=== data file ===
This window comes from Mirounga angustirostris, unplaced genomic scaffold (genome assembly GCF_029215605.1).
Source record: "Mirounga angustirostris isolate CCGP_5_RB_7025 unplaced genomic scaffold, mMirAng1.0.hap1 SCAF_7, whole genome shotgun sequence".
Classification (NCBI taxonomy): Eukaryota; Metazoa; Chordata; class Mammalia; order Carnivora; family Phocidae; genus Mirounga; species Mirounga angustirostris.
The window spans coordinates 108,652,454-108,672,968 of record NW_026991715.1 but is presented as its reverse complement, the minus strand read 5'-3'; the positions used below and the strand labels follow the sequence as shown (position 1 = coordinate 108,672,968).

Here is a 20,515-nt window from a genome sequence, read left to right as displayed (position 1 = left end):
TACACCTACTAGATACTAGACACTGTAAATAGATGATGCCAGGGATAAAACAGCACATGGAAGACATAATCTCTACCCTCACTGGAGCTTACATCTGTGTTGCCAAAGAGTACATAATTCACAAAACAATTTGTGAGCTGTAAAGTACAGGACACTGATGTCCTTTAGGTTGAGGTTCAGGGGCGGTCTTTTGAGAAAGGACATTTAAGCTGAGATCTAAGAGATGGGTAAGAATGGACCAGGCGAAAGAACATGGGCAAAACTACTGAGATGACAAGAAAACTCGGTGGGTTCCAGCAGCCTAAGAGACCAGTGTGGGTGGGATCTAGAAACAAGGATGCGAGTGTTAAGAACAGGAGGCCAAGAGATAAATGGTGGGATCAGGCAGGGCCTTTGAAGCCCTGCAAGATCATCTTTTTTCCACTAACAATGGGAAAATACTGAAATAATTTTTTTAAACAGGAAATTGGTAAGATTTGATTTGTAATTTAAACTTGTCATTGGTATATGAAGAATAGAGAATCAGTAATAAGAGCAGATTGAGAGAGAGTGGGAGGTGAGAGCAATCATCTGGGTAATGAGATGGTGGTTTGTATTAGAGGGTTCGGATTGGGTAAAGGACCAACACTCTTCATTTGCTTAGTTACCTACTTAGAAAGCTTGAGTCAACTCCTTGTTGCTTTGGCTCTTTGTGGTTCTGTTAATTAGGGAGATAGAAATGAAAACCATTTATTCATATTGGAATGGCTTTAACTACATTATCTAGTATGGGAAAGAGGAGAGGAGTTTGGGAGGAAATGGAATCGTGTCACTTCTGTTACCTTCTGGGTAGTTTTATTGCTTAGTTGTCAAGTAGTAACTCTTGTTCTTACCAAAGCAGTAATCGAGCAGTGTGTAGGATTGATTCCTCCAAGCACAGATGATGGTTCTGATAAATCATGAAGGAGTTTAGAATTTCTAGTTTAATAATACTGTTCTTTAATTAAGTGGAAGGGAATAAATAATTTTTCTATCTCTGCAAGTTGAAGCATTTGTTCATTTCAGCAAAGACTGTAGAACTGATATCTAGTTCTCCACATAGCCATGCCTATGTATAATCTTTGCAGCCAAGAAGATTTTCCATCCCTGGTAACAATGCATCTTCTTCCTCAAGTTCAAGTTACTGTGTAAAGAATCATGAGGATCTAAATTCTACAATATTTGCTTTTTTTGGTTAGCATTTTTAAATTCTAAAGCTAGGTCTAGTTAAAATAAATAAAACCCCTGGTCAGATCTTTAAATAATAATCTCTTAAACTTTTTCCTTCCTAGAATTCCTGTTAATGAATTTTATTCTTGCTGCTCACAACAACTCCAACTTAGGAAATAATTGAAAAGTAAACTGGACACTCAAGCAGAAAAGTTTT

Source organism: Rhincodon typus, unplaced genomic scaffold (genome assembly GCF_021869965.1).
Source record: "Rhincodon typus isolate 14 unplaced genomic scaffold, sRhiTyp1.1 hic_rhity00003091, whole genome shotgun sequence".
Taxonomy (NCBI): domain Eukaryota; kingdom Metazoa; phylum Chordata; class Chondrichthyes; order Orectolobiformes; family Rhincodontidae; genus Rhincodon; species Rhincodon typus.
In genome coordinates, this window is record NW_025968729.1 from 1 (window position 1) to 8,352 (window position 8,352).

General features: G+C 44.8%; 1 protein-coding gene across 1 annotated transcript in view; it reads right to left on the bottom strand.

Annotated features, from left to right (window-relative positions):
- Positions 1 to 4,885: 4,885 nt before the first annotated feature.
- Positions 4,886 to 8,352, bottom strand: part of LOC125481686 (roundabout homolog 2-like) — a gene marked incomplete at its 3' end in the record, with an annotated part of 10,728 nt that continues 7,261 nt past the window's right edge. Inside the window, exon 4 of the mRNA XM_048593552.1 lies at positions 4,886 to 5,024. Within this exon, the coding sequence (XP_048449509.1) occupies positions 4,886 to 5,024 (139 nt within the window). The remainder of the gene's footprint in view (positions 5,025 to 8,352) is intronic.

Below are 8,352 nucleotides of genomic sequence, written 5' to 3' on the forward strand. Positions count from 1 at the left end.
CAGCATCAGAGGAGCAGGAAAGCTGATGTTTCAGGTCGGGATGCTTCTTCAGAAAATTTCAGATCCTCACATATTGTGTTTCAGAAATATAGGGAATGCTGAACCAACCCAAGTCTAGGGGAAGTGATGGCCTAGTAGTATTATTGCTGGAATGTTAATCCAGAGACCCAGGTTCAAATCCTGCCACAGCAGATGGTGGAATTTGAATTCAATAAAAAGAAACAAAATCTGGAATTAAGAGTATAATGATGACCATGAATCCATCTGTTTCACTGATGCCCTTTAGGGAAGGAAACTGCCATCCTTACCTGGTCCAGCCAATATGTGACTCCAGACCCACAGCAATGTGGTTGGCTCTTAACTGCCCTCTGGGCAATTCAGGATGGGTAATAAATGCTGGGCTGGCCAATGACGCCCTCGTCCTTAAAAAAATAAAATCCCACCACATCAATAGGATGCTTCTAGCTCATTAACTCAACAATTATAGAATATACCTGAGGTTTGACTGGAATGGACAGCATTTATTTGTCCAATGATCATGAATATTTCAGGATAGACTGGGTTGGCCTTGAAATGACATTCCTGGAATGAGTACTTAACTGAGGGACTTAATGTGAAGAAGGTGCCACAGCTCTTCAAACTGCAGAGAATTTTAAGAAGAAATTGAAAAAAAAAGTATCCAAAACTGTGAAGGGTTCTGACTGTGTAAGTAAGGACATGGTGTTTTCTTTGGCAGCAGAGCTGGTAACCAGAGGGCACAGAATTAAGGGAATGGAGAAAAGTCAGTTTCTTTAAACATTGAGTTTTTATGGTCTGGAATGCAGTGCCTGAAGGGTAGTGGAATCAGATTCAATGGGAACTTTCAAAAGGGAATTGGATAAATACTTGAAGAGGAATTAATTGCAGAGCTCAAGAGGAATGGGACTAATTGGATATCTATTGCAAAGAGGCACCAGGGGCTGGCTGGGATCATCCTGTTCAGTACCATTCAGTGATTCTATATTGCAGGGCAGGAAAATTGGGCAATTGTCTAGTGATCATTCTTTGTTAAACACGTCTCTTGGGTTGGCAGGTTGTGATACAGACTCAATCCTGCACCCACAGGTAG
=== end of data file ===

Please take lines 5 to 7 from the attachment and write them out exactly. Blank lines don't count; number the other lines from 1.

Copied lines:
Here is a 20,515-nt window from a genome sequence, read left to right as displayed (position 1 = left end):
TACACCTACTAGATACTAGACACTGTAAATAGATGATGCCAGGGATAAAACAGCACATGGAAGACATAATCTCTACCCTCACTGGAGCTTACATCTGTGTTGCCAAAGAGTACATAATTCACAAAACAATTTGTGAGCTGTAAAGTACAGGACACTGATGTCCTTTAGGTTGAGGTTCAGGGGCGGTCTTTTGAGAAAGGACATTTAAGCTGAGATCTAAGAGATGGGTAAGAATGGACCAGGCGAAAGAACATGGGCAAAACTACTGAGATGACAAGAAAACTCGGTGGGTTCCAGCAGCCTAAGAGACCAGTGTGGGTGGGATCTAGAAACAAGGATGCGAGTGTTAAGAACAGGAGGCCAAGAGATAAATGGTGGGATCAGGCAGGGCCTTTGAAGCCCTGCAAGATCATCTTTTTTCCACTAACAATGGGAAAATACTGAAATAATTTTTTTAAACAGGAAATTGGTAAGATTTGATTTGTAATTTAAACTTGTCATTGGTATATGAAGAATAGAGAATCAGTAATAAGAGCAGATTGAGAGAGAGTGGGAGGTGAGAGCAATCATCTGGGTAATGAGATGGTGGTTTGTATTAGAGGGTTCGGATTGGGTAAAGGACCAACACTCTTCATTTGCTTAGTTACCTACTTAGAAAGCTTGAGTCAACTCCTTGTTGCTTTGGCTCTTTGTGGTTCTGTTAATTAGGGAGATAGAAATGAAAACCATTTATTCATATTGGAATGGCTTTAACTACATTATCTAGTATGGGAAAGAGGAGAGGAGTTTGGGAGGAAATGGAATCGTGTCACTTCTGTTACCTTCTGGGTAGTTTTATTGCTTAGTTGTCAAGTAGTAACTCTTGTTCTTACCAAAGCAGTAATCGAGCAGTGTGTAGGATTGATTCCTCCAAGCACAGATGATGGTTCTGATAAATCATGAAGGAGTTTAGAATTTCTAGTTTAATAATACTGTTCTTTAATTAAGTGGAAGGGAATAAATAATTTTTCTATCTCTGCAAGTTGAAGCATTTGTTCATTTCAGCAAAGACTGTAGAACTGATATCTAGTTCTCCACATAGCCATGCCTATGTATAATCTTTGCAGCCAAGAAGATTTTCCATCCCTGGTAACAATGCATCTTCTTCCTCAAGTTCAAGTTACTGTGTAAAGAATCATGAGGATCTAAATTCTACAATATTTGCTTTTTTTGGTTAGCATTTTTAAATTCTAAAGCTAGGTCTAGTTAAAATAAATAAAACCCCTGGTCAGATCTTTAAATAATAATCTCTTAAACTTTTTCCTTCCTAGAATTCCTGTTAATGAATTTTATTCTTGCTGCTCACAACAACTCCAACTTAGGAAATAATTGAAAAGTAAACTGGACACTCAAGCAGAAAAGTTTT

Source organism: Rhincodon typus, unplaced genomic scaffold (genome assembly GCF_021869965.1).